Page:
Commercial photography is a lucrative and creative field that comprises of a plethora of different industries. Whether working in fashion or food, lifestyle or portrait, commercial photographers must master the art of producing pictures that people want to buy.
While many report the commercial industry to be a daunting and difficult one to initially crack, the established photographers working in it describe it as a rewarding sector. But, how exactly is the best way of getting started and what are the different types of commercial photography?
Take a look through our comprehensive, but not exhaustive, list of genres to begin your quest to become a commercial photographer.
Whether it’s the perfect wedding shot or a headshot that captures the character of a professional, the art of the portrait is a powerful one. Staff portraits personalise and de-mystify a brand. Portraits of school children create memories for parents to treasure. Big names such as Annie Leibowitz, Richard Avedon and David Bailey have been commissioned to photograph the world’s stars. In turn, they’ve produced some of the most iconic portraits that have come to symbolise eras and movements.
Fashion photography is, perhaps, the most well-known niche in commercial photography. From high fashion magazines to traditional catalogues and billboards, commercial photographers work hard to sell a vision. Think fashion models, glamorous studios and beautiful sets. Fashion stills work as a window into a world so often understood as fantasy beyond the quotidian.
In the same way that fashion sells a vision, lifestyle photography is a tool which, when used well, can supercharge a business. Leading brands rely on lifestyle photographers to shoot lucrative advertising campaigns. It’s about striking a balance between a fly-on the wall documentary and a well-staged photoshoot. It’s about capturing every day life. We’ve written a list of dos and don’ts for anyone embarking on a career as a lifestyle photographer.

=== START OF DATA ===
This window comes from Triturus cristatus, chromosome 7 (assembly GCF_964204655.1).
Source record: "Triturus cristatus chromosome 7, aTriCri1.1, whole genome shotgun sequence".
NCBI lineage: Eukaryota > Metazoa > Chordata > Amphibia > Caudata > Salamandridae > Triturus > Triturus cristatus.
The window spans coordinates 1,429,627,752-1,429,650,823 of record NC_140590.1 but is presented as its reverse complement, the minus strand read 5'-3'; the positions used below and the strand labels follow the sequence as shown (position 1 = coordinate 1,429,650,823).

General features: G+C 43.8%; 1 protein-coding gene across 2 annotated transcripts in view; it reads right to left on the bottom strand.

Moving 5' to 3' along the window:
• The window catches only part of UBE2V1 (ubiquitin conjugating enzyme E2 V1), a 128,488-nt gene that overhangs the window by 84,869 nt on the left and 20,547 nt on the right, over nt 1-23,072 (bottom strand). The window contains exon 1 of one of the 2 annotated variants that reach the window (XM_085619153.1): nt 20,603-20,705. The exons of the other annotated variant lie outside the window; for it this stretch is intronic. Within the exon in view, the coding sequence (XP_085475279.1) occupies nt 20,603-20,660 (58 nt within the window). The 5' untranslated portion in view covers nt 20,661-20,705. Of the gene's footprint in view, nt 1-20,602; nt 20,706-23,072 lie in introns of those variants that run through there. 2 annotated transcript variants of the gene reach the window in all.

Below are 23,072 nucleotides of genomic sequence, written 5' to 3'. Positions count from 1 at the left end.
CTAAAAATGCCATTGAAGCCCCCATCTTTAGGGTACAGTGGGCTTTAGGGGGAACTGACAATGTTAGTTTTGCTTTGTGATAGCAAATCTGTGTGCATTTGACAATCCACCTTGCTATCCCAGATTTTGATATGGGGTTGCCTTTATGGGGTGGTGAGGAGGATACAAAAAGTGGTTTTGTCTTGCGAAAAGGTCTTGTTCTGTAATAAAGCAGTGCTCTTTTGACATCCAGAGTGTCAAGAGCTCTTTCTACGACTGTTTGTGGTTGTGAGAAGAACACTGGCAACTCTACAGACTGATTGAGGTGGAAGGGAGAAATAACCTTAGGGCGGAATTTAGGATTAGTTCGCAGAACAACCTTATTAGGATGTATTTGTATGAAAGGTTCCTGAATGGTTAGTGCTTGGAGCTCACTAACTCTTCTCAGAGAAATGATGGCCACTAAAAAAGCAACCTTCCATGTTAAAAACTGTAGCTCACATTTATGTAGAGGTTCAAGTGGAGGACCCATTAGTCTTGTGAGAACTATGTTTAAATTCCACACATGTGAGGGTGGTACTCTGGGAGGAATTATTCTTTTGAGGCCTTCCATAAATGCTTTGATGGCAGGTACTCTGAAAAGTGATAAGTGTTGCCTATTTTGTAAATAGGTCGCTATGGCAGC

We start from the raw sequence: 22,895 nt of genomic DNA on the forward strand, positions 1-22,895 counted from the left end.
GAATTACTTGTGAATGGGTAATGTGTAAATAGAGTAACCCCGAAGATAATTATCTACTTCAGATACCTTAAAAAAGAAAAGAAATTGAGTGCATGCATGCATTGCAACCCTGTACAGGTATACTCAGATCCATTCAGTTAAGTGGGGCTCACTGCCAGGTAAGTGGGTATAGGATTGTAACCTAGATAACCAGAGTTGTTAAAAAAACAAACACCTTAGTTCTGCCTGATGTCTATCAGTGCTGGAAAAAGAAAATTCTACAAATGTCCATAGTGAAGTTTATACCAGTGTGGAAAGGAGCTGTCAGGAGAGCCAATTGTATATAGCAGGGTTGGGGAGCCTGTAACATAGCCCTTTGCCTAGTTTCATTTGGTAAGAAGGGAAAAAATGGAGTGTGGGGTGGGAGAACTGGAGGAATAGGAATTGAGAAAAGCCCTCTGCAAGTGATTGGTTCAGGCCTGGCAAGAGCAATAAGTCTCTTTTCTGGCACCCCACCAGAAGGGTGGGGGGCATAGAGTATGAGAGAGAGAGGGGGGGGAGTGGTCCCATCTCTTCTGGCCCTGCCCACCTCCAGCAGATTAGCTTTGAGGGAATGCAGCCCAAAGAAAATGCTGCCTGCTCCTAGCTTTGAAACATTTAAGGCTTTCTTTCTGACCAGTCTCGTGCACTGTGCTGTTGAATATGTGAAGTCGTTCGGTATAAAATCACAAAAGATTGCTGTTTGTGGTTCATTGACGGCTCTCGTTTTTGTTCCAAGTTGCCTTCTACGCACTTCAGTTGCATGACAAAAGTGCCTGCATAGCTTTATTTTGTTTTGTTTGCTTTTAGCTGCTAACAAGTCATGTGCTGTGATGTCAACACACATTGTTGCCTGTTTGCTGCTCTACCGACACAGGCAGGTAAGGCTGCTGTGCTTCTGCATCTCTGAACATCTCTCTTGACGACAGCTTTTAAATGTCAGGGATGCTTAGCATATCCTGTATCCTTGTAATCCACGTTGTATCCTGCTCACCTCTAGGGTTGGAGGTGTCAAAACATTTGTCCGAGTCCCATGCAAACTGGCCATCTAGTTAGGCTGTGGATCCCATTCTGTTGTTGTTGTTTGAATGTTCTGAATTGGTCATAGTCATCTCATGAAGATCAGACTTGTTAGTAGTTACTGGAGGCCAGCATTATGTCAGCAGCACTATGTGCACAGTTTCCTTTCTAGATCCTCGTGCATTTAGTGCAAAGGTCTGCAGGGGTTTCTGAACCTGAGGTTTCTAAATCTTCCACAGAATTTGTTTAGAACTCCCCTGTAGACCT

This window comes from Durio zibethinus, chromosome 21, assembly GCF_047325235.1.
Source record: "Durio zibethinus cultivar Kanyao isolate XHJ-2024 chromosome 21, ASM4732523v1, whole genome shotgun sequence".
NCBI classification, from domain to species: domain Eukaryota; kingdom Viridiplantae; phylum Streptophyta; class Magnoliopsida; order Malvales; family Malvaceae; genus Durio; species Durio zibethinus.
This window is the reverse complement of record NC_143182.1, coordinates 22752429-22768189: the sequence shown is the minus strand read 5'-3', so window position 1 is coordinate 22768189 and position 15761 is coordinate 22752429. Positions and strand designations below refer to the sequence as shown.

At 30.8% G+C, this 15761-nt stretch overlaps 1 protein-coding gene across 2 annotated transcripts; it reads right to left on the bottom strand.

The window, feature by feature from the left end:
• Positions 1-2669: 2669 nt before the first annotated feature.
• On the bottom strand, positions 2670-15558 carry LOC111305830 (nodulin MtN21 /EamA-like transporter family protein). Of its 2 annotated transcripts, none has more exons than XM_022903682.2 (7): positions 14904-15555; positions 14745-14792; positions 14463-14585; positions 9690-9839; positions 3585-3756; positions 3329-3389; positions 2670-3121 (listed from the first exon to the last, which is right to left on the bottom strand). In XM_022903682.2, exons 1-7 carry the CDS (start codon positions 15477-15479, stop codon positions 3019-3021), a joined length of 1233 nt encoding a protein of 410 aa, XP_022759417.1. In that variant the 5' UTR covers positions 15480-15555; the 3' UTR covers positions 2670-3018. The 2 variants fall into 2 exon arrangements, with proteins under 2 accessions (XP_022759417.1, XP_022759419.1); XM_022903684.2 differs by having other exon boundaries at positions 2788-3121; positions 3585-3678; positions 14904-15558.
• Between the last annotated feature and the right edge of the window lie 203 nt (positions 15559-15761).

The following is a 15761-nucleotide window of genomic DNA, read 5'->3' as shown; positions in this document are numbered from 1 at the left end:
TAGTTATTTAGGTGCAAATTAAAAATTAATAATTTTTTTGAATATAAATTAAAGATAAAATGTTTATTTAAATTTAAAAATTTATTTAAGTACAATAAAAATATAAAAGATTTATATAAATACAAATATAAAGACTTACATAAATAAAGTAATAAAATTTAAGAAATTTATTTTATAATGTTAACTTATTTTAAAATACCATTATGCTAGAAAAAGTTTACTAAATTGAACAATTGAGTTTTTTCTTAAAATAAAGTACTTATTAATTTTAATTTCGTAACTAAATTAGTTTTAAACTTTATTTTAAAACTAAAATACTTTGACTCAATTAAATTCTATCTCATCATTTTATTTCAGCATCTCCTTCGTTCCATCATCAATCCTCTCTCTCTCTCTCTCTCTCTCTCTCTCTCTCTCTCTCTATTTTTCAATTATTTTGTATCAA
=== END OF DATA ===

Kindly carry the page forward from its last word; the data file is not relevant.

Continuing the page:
Architectural or interior
Capturing a building in a still photograph is no mean feat, and often requires knowledge of and experience with specialist techniques and cameras. Commercial photographers who shoot architecture and interiors seek life in the static, breathing magic into bricks and mortar and translating the shapes of society into a creative picture. DSLR cameras have come into their own in architectural photography due to their detachable, tilt-shift lenses which have varying focal lengths.
In an age of ever-growing consumerism, product photography is a vital tool for any modern business. Much like with fashion and lifestyle, a well-shot photograph can transform the trajectory of a product’s success. Perfectly lit compositions put the product at the heart of the vision. Read further about the importance of product photography in the ever developing world of ecommerce. Product photography is one area Spencer Cobby specialises in, so do get in touch if you’d like to know more about the service he offers.
There’s so much more to food photography than sepia-toned snaps of avocado brunches on Instagram. Colourful, dynamic shots of cocktails and artisan bakes, sushi and steaks surround us. They filter through to our supermarket shelves and cook books and influencing what we buy and eat. It’s little wonder then that some of the biggest food retailers plough millions into marketing their products. You don’t really need much to get started in food and drink photography. We’ve listed some simple, inexpensive tactics to get your on your way when it comes to snapping food and drink in this blog post. You don’t need lots of complicated equipment to begin your culinary photography journey.